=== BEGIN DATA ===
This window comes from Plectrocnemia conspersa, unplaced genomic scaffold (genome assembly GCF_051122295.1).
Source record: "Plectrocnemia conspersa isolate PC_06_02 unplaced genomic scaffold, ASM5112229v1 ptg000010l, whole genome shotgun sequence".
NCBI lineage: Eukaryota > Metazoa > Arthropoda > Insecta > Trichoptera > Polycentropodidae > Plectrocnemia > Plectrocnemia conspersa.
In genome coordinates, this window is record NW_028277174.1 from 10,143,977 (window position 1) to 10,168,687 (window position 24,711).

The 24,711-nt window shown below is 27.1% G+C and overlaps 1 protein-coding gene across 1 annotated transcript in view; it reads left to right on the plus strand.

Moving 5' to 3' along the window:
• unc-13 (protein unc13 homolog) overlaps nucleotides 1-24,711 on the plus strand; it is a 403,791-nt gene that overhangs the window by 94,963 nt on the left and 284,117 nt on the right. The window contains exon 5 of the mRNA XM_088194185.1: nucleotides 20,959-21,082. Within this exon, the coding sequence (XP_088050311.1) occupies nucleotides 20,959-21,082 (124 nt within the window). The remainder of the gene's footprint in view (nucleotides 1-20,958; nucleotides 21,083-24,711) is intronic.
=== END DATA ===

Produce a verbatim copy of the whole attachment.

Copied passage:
This window comes from Plectrocnemia conspersa, unplaced genomic scaffold (genome assembly GCF_051122295.1).
Source record: "Plectrocnemia conspersa isolate PC_06_02 unplaced genomic scaffold, ASM5112229v1 ptg000010l, whole genome shotgun sequence".
NCBI lineage: Eukaryota > Metazoa > Arthropoda > Insecta > Trichoptera > Polycentropodidae > Plectrocnemia > Plectrocnemia conspersa.
In genome coordinates, this window is record NW_028277174.1 from 10,143,977 (window position 1) to 10,168,687 (window position 24,711).

The 24,711-nt window shown below is 27.1% G+C and overlaps 1 protein-coding gene across 1 annotated transcript in view; it reads left to right on the plus strand.

Moving 5' to 3' along the window:
• unc-13 (protein unc13 homolog) overlaps nucleotides 1-24,711 on the plus strand; it is a 403,791-nt gene that overhangs the window by 94,963 nt on the left and 284,117 nt on the right. The window contains exon 5 of the mRNA XM_088194185.1: nucleotides 20,959-21,082. Within this exon, the coding sequence (XP_088050311.1) occupies nucleotides 20,959-21,082 (124 nt within the window). The remainder of the gene's footprint in view (nucleotides 1-20,958; nucleotides 21,083-24,711) is intronic.